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Mental health assistance available for police in Pleasant Grove

By Laura Giles herald Correspondent - | Feb 23, 2021
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Members of the Pleasant Grove Police Department have recently begun practicing "Mental Health Mondays," with a licensed therapist in order to combat the negative effects of a stressful and emotional job.

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Members of the Pleasant Grove Police Department have recently begun practicing "Mental Health Mondays," with a licensed therapist in order to combat the negative effects of a stressful and emotional job.

When Pleasant Grove Police Department Lt. John Clayton was new to being a patrol officer, he was called to an emergency that he will never forget.

A young child was killed in an auto-pedestrian accident. Clayton had to deliver the news to the child’s parents. Afterward, he and the other officers went on with their shifts.

“We just buried it and went on about our day,” Clayton said.

Now, more than two decades later, that experience still haunts Clayton as he recalls the details.

According to Clayton, things have improved since that day many years ago.

“Fortunately, we are better now as far as debriefing and talking about these things,” he said. “Guys are more receptive about being honest about it. Back then, you’re a rough man and you have a rough job to do. We see a lot of traumatic stuff during our careers. For us, it’s years and years and years of stuff building up.”

Because of experiences like Clayton’s, the Pleasant Grove Police Department has recently begun “Mental Health Mondays,” a day that officers can get mental health advice, talk things out and have a listening ear.

Every Monday, a licensed therapist spends the day at the department to be on hand when needed.

“I think it’s a great idea,” Clayton said. “If they feel like they need to sit down and talk, they can do that.”

Clayton, who also wrote the mental health policy for the department, takes mental health for police officers seriously.

“I don’t want people to be like me, 28 years into the job and have a filing cabinet full of trauma to work through,” he said. “When they can do it young in their careers and keep up with their mental health stuff, maybe they won’t have issues.”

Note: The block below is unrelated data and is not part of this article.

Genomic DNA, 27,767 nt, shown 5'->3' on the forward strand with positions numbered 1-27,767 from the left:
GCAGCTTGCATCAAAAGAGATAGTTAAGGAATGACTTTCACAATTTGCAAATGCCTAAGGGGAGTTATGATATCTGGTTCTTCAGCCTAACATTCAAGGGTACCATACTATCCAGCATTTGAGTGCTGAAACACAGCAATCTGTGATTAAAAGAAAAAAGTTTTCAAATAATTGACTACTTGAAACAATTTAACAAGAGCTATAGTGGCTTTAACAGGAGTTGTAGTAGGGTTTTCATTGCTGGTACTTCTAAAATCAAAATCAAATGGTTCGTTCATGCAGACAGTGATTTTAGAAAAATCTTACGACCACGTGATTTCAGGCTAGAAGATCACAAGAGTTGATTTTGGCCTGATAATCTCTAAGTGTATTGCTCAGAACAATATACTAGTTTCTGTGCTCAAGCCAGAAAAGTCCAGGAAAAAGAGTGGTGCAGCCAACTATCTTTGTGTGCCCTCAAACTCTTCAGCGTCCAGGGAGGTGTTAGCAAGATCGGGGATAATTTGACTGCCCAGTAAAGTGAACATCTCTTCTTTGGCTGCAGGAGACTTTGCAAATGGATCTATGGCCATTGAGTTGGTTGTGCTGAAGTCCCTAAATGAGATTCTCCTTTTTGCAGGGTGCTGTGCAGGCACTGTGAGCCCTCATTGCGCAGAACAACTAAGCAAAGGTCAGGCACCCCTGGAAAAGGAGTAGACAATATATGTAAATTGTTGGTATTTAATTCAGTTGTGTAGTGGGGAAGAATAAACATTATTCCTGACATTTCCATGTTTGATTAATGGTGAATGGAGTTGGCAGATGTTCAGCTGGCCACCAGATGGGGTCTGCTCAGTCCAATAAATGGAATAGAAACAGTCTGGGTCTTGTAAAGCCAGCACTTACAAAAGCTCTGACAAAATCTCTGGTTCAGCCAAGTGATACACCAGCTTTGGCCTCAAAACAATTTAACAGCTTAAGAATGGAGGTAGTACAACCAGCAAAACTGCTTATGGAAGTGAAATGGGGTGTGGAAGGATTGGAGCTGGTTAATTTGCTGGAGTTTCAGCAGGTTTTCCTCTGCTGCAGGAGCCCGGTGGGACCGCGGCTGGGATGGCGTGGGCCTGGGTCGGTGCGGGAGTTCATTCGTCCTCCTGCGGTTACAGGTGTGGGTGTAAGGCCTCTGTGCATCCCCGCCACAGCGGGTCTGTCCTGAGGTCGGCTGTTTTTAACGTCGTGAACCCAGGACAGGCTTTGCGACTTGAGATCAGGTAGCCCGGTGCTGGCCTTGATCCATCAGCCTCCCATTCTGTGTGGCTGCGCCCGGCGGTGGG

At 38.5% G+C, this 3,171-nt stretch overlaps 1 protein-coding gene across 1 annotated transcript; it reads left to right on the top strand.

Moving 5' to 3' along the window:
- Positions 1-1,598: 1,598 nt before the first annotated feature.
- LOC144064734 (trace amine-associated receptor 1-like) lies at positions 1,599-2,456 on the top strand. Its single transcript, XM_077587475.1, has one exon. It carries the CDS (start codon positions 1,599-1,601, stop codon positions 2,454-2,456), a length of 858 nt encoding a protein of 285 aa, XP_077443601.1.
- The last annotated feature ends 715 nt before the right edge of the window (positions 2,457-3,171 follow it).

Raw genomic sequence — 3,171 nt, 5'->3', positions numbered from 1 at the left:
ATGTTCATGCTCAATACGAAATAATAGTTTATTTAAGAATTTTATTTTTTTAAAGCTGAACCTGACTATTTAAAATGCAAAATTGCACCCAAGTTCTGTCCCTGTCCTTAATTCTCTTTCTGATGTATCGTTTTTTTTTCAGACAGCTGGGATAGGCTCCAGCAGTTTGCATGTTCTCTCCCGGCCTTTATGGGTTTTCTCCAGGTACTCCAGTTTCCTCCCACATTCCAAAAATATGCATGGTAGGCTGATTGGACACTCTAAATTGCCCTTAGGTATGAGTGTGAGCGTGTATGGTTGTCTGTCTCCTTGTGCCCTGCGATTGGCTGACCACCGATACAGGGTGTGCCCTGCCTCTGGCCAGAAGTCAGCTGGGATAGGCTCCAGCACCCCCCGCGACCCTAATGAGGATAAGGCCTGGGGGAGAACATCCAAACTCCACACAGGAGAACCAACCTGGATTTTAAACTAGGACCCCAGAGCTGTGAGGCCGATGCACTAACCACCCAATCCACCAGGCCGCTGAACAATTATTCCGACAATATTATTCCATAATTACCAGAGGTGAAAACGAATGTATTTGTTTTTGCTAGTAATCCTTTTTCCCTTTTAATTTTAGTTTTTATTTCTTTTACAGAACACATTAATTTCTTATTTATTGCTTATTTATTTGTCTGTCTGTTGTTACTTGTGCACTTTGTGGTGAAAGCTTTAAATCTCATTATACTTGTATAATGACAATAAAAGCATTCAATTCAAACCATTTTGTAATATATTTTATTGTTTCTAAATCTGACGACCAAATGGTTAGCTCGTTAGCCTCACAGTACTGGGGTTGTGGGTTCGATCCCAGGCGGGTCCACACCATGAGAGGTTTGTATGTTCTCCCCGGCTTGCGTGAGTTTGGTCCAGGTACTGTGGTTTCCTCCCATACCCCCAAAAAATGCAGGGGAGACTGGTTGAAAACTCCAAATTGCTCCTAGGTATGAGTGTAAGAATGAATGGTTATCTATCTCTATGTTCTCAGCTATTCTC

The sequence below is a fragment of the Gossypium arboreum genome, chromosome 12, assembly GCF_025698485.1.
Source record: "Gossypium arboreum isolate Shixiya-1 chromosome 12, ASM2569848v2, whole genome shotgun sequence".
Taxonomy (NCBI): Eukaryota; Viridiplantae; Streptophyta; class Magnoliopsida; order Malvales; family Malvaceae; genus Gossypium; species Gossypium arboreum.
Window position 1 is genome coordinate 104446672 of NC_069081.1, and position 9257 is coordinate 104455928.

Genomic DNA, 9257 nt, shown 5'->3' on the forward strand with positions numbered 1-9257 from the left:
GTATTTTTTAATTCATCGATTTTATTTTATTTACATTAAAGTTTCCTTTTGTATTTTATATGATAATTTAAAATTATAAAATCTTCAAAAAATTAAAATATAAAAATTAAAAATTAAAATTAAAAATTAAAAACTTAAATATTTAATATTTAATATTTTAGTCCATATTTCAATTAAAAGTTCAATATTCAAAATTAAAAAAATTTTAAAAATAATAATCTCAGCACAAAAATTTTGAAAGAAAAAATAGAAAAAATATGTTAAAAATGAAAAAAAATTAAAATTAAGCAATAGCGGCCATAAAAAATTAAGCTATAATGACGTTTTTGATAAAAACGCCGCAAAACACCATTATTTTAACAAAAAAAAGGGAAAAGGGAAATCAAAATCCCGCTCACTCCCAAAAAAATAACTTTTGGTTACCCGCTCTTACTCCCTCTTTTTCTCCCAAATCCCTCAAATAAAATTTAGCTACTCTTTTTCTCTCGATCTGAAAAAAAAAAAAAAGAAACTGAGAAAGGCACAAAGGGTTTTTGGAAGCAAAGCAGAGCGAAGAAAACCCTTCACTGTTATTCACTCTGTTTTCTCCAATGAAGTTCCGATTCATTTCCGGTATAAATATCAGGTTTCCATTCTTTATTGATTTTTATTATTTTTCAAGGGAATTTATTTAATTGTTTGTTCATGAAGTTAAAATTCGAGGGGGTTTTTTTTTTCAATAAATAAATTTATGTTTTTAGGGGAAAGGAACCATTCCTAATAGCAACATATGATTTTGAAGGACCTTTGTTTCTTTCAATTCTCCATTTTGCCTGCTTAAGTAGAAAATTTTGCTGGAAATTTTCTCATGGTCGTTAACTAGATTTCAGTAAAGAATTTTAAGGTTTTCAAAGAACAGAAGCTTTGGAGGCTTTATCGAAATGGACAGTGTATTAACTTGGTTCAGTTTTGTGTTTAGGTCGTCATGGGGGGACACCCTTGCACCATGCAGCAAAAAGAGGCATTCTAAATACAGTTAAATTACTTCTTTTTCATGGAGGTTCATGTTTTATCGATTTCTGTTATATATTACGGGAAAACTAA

“The old school mindset was you go out on a nasty call, you rub some dirt on your wounds, then get up and go to the next one,” Clayton continued. “Now, we’re talking about how it’s affecting us emotionally, not just how things went on the scene.”

Cpl. Chris Petersen works with mental health coordination in the Pleasant Grove department, having previous mental health training before coming to Pleasant Grove just over 2 years ago.

Petersen said officers had heard about Pleasant Grove’s fire department starting up Mental Health Mondays a few months ago. He talked to members of that department and found out that some of the police officers had been going over to talk with the firefighters about what they had been learning.

Although both departments do it differently, the idea is the same — to provide mental health help for people in highly stressful and, often, emotional jobs.

“I find that a lot of times officers struggle with calls that are related to their own lives,” Petersen said. “If their son or daughter is that same age, that is difficult. Kid calls are probably the worst. They stick with us longer.”

Dr. Evan Coates, who works as a mental health therapist and is also the police department’s chaplain, volunteers his time every Monday to make himself available in case anyone would like to talk.

Coates, who has also been through the police academy, said he wants to be available to the members of the department in hopes of preventing future diagnoses of post-traumatic stress disorder.

“Instead of saying we can go around PTSD, let’s say let’s work through it,” Coates said.

In addition to being available to talk every Monday, Coates sends out emails once a month about mental health topics. Reading about these topics is meant to help officers better understand and deal with mental health issues found in they come into contact with while on the job.

When officers stop by to talk with him, they can discuss the topics and share ideas for emotional survival. Everything is confidential.

More work is planned for the department to ensure strong mental health. In the future, Coates said he may accompany the officers on ride-alongs — another chance to talk.

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